- the variation of the index of refraction of a transparent substance, as glass, with the wavelength of light, with the index of refraction increasing as the wavelength decreases.
- the separation of white or compound light into its respective colors, as in the formation of a spectrum by a prism.
Origin of dispersion
Examples from the Web for dispersion
Prince John resumed his retreat from the lists, and the dispersion of the multitude became general.Ivanhoe|Walter Scott
I remark first that maize is a plant singularly unprovided with means of dispersion and protection.Origin of Cultivated Plants|Alphonse De Candolle
The enormous significance of the Dispersion as a preparation for Christianity must not be overlooked.The Expositor's Bible:|Alfred Plummer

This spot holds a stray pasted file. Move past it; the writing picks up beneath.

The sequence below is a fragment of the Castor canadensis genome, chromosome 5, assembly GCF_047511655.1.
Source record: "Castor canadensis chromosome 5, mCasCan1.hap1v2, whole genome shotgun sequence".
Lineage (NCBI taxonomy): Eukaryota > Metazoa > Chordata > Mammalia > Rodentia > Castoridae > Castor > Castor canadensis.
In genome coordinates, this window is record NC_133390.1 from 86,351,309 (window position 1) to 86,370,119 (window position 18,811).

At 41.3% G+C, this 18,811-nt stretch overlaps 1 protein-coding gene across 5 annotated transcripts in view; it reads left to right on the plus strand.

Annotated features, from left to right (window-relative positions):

The dispersion of the unhappy race, particularly in the West, was now complete and final.
The dispersion of this fluid appears to be universal, so that all the parts and organs contain it in a greater or less degree.An Introduction to Entomology: Vol. IV (of 4)|William Kirby
British Dictionary definitions for dispersion (1 of 2)
- the separation of electromagnetic radiation into constituents of different wavelengths
- a measure of the ability of a substance to separate by refraction, expressed by the first differential of the refractive index with respect to wavelength at a given value of wavelengthSymbol: D
- the range of speeds of such objects as the stars in a galaxy
- the frequency-dependent retardation of radio waves as they pass through the interstellar medium
- the deviation of a rocket from its prescribed path
British Dictionary definitions for dispersion (2 of 2)
Word Origin and History for dispersion
late 14c., from Old French dispersion (13c.), from Latin dispersionem (nominative dispersio) "a scattering," noun of action from past participle stem of dispergere (see disperse).